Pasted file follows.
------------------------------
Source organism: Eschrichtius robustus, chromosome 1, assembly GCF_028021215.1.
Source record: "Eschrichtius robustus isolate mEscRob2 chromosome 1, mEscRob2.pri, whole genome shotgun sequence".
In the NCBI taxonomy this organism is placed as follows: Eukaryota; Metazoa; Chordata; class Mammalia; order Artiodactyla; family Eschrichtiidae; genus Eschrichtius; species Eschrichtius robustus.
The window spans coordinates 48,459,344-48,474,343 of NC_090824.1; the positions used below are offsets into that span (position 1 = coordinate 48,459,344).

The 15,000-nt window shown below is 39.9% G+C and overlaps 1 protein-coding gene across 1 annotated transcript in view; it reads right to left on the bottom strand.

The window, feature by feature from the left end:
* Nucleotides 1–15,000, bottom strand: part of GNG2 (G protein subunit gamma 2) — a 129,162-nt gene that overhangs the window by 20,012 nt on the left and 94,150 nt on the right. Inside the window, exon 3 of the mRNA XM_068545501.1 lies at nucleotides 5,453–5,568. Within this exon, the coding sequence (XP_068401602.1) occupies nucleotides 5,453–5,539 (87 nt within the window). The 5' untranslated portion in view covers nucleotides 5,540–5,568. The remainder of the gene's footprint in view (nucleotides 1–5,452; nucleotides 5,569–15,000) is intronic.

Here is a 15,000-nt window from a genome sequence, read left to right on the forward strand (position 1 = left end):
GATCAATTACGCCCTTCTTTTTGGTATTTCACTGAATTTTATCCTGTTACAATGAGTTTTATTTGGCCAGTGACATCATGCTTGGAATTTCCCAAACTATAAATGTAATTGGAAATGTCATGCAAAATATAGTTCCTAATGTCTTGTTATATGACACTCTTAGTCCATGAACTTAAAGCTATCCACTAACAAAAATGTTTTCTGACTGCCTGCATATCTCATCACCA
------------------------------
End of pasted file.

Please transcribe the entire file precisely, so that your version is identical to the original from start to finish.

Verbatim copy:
Source organism: Eschrichtius robustus, chromosome 1, assembly GCF_028021215.1.
Source record: "Eschrichtius robustus isolate mEscRob2 chromosome 1, mEscRob2.pri, whole genome shotgun sequence".
In the NCBI taxonomy this organism is placed as follows: Eukaryota; Metazoa; Chordata; class Mammalia; order Artiodactyla; family Eschrichtiidae; genus Eschrichtius; species Eschrichtius robustus.
The window spans coordinates 48,459,344-48,474,343 of NC_090824.1; the positions used below are offsets into that span (position 1 = coordinate 48,459,344).

The 15,000-nt window shown below is 39.9% G+C and overlaps 1 protein-coding gene across 1 annotated transcript in view; it reads right to left on the bottom strand.

The window, feature by feature from the left end:
* Nucleotides 1–15,000, bottom strand: part of GNG2 (G protein subunit gamma 2) — a 129,162-nt gene that overhangs the window by 20,012 nt on the left and 94,150 nt on the right. Inside the window, exon 3 of the mRNA XM_068545501.1 lies at nucleotides 5,453–5,568. Within this exon, the coding sequence (XP_068401602.1) occupies nucleotides 5,453–5,539 (87 nt within the window). The 5' untranslated portion in view covers nucleotides 5,540–5,568. The remainder of the gene's footprint in view (nucleotides 1–5,452; nucleotides 5,569–15,000) is intronic.

Here is a 15,000-nt window from a genome sequence, read left to right on the forward strand (position 1 = left end):
GATCAATTACGCCCTTCTTTTTGGTATTTCACTGAATTTTATCCTGTTACAATGAGTTTTATTTGGCCAGTGACATCATGCTTGGAATTTCCCAAACTATAAATGTAATTGGAAATGTCATGCAAAATATAGTTCCTAATGTCTTGTTATATGACACTCTTAGTCCATGAACTTAAAGCTATCCACTAACAAAAATGTTTTCTGACTGCCTGCATATCTCATCACCA